Northeast Asia

Organized Panel Session

4 - A Long Between: Cinematic Intervals of Nostalgic Homeland and Extreme Wasteland in Lou Ye’s Love and Bruises

Friday, July 6
2:40 PM - 4:10 PM
Location: Kadamba, Lower Ground Floor

Love and Bruises (2011), which was adapted from Jie Liu-Falin’s namesake quasi-autobiographical novel (2011), is the first foreign feature film by Chinese independent director Lou Ye. One obvious adjustment from the novel to the film is its overall direction towards “between-ness”, namely the enhancement of “between the two”: the relationship of man, between different things, cultures, ethnicities, and localities, between love and sex, violence and tenderness. This between-ness not only takes place in the story but also in the ways of storytelling itself. The film illustrates an aesthetic between-ness between the Chinese Sixth Generation of directors and the fashion of French new extremity, which refers to a cinematic style featuring an extremely brutal scene of sex or violence. Lou’s between-ness is about “the landscape of man”, which Lou Ye always describes his film as. It is also the cinematic intervals between east and west, between homeland and wasteland.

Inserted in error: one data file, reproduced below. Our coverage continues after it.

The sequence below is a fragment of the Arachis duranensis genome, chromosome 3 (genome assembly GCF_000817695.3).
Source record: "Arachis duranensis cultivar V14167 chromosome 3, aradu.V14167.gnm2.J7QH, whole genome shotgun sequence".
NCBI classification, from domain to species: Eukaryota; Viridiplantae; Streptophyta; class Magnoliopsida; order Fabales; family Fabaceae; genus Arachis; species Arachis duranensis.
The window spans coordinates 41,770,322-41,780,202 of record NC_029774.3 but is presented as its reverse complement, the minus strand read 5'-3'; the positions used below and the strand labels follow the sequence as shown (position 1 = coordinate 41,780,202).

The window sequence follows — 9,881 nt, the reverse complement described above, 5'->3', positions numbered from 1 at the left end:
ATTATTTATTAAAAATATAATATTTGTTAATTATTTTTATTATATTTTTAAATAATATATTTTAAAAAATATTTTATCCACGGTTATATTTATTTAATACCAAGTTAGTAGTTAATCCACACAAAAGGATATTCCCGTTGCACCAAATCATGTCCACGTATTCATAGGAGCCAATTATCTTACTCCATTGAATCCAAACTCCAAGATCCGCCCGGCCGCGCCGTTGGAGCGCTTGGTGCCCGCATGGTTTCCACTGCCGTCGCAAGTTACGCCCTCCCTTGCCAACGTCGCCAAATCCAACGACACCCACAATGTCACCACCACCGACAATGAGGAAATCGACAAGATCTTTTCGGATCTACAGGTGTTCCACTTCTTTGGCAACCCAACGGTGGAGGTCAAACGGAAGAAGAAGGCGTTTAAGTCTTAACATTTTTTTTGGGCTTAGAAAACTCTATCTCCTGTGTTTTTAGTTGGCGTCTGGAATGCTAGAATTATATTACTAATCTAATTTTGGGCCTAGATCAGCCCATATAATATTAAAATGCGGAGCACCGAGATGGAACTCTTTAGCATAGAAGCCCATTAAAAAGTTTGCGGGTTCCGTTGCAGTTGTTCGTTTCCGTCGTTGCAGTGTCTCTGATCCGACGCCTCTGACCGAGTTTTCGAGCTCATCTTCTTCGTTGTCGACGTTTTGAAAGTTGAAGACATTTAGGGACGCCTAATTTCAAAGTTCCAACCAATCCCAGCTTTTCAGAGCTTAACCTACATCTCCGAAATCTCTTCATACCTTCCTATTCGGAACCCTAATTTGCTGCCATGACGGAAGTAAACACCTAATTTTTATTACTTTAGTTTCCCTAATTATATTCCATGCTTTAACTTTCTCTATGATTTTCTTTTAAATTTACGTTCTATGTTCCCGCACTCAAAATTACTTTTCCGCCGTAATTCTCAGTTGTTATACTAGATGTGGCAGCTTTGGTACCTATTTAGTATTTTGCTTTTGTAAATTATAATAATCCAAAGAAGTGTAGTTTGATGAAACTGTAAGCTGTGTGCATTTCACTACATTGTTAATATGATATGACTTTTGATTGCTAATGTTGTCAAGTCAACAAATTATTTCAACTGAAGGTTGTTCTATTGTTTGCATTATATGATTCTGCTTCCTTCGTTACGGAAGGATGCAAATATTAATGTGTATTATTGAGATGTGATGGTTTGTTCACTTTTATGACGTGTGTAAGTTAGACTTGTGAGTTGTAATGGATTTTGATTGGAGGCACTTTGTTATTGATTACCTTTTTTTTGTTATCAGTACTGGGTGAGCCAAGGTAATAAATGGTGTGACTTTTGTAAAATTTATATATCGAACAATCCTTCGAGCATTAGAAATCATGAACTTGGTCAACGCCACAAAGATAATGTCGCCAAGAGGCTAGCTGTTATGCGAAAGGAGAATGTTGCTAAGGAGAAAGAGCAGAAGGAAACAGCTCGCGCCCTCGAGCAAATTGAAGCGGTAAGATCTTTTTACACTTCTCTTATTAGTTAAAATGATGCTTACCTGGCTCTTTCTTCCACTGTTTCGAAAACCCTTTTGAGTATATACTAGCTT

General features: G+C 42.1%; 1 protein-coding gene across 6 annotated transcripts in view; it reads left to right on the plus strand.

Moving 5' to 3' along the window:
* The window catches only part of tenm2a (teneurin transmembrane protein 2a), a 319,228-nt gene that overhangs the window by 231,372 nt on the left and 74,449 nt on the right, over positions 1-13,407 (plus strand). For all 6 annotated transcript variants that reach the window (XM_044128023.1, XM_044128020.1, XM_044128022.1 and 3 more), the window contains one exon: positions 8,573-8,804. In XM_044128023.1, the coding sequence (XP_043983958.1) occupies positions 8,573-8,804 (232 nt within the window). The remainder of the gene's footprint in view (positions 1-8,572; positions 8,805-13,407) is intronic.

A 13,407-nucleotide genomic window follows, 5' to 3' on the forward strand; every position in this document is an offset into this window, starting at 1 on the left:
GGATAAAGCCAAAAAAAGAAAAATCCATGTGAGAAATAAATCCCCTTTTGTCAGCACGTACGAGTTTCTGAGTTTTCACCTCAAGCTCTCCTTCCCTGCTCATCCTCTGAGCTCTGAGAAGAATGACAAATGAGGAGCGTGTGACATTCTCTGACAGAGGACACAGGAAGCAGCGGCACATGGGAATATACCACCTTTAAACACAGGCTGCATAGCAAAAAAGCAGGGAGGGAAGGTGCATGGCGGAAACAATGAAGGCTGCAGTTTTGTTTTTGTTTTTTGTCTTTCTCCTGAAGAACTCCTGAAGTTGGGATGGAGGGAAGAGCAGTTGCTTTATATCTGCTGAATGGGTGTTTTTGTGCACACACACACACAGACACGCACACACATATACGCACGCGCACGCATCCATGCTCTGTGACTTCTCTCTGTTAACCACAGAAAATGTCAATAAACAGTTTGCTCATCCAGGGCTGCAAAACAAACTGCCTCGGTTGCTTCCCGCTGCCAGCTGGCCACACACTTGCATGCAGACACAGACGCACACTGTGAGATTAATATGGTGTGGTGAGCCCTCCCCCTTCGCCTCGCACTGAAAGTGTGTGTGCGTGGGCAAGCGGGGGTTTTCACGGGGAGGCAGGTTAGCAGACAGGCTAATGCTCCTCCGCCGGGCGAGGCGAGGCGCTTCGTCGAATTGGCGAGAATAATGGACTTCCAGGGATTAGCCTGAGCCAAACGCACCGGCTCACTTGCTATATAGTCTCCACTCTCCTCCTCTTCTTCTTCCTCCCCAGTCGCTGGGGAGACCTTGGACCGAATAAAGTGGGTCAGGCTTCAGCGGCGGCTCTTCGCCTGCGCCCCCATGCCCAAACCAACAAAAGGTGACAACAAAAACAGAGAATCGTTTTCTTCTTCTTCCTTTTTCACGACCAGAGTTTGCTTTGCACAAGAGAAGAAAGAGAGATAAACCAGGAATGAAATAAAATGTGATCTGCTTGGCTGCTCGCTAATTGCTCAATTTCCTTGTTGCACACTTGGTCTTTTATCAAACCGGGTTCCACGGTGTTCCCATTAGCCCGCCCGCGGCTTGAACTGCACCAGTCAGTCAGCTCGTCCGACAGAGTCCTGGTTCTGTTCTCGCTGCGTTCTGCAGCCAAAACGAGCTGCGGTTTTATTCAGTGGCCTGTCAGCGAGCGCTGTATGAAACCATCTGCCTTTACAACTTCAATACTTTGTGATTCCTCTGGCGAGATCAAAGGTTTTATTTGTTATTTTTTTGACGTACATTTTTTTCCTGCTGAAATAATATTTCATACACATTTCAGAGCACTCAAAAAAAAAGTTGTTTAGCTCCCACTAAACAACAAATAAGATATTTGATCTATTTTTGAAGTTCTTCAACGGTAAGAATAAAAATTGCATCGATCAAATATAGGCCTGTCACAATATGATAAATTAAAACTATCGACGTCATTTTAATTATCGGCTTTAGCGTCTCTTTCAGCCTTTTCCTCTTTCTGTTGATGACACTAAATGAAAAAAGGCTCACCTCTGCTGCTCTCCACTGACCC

Austin Hsu

Taipei National University of the Arts, Taiwan

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4 - A Long Between: Cinematic Intervals of Nostalgic Homeland and Extreme Wasteland in Lou Ye’s Love and Bruises



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